There's typically an emphasis placed on romantic love during the month of February, but we wanted to showcase all kinds of affection. So we collected a variety of Eastside love stories to share. We hope they inspire you, and remind you that love is a force that can truly conquer all.
Best Friends Forever
Kelly Meehan-Cook is fortunate to have created and been part of a long-lasting friend group for more than 30 years. This is the story of The Chickies, as told by Meehan-Cook.
Years back, a few girlfriends reconnected in Bothell. They knew each other as kids, some relationships stemming back to elementary school. (They were) 1980 Bothell High School grads. Someone mentioned they should go hiking, so they did. They met up to walk together one day a week that summer, meeting at local parks or trailheads. They brought a picnic dinner to eat together, complete with wine. Laughing, sharing the week’s ups and downs, and getting a bit of exercise to combat the wine and dessert calories were their motivation.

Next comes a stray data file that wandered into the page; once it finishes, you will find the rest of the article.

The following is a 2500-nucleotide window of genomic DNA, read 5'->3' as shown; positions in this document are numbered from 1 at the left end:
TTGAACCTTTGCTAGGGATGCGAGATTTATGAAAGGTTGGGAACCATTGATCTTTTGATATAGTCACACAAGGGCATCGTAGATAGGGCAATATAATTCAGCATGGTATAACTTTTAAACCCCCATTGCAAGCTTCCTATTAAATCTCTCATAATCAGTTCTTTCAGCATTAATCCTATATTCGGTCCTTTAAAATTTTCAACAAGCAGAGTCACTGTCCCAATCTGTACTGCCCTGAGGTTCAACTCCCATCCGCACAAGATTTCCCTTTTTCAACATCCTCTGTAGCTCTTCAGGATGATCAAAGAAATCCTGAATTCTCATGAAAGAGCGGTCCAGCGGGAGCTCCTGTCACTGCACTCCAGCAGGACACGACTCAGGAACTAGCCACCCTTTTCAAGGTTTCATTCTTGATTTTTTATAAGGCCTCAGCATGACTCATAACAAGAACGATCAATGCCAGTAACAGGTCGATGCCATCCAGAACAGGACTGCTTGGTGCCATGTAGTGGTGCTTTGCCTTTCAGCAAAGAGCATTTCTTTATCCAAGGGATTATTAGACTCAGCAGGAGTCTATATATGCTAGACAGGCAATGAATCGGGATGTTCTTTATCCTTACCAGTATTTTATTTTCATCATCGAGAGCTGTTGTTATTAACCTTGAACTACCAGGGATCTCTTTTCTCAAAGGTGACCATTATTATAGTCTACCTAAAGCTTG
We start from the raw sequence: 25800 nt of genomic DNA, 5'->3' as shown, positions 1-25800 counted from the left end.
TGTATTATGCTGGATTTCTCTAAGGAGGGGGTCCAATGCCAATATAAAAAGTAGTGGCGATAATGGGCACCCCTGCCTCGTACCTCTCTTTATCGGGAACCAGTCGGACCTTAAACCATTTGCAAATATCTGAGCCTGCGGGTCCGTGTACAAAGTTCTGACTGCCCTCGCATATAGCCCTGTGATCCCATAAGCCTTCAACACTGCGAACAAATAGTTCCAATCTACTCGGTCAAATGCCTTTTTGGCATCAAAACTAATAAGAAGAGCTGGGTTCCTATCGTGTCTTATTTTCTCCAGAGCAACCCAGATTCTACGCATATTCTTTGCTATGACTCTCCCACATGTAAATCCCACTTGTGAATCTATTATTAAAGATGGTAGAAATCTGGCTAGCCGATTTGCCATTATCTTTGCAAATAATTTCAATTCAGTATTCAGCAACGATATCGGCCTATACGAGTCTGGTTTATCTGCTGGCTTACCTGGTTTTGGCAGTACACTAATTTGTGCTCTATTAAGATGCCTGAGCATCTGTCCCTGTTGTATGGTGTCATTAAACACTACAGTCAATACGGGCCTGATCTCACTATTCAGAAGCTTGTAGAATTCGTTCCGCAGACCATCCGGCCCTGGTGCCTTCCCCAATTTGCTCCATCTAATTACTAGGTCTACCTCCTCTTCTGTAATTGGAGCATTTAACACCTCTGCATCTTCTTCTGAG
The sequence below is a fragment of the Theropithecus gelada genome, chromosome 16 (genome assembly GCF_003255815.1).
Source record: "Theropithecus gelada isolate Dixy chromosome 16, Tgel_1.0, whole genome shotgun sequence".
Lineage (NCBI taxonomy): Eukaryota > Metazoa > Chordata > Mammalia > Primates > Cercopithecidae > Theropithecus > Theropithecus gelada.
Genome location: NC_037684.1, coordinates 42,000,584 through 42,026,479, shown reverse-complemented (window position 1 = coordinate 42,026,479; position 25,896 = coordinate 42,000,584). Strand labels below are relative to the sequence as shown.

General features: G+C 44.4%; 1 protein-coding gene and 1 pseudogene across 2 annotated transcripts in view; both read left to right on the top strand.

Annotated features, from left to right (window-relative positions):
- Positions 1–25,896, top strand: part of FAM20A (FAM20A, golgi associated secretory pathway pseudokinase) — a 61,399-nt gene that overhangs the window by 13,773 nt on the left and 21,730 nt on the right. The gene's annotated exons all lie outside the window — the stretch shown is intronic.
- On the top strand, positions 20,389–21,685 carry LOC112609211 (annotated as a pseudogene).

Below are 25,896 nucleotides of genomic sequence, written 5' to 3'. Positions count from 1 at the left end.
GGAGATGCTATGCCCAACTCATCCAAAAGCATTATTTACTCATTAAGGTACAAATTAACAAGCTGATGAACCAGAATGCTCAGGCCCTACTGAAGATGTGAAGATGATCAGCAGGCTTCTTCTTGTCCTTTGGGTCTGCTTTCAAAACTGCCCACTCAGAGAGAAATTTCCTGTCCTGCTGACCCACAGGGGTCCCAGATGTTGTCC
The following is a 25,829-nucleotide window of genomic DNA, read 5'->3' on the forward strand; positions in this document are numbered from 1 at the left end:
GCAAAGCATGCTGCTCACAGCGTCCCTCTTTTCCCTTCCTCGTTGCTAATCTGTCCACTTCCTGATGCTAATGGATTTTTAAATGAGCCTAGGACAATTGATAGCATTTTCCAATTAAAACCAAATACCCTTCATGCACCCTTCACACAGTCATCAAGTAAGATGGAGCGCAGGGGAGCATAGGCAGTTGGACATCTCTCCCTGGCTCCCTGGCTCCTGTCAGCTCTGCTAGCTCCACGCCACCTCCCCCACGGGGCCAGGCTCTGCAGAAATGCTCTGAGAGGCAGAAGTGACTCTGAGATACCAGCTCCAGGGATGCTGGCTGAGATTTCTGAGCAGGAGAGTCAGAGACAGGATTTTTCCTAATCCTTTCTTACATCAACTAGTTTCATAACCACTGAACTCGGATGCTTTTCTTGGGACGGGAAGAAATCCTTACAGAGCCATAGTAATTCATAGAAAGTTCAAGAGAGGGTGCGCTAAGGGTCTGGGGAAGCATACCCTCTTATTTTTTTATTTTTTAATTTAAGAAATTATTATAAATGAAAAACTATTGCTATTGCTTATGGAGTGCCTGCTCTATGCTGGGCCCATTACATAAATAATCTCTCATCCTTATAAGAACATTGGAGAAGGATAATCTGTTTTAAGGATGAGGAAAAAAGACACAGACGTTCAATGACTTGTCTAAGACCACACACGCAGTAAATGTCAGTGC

When winter hit that first year, the women didn’t want to quit seeing each other. Forget exercise — it was time for a girls night. Tuesday night at Char’s house, overflowing with wine and abundant in food.
Through social media, word got out to more old high school friends. They asked to join this group of giggling women aft er seeing pictures and comments of their adventures and shenanigans. So, one by one, more stopped in to see what all the fuss was about. They come from near and far back home to Bothell, some staying longer than others. Some members have come and gone, but a core unit continues to this day.
Even with Char’s lovely living room, where do you find these dozen-plus women on Tuesday nights? All sitting tightly around her antique dining table in the kitchen. They like the close-knit feeling of being together. It’s loud, very loud, with laughter — a nearly-pee-your-pants kind of laughter. You often leave with ringing in your ears, like you went to a concert.
Other times you can hear a pin drop when someone is opening up about a difficult experience and just needs some compassion and caring advice. They come when they can make it.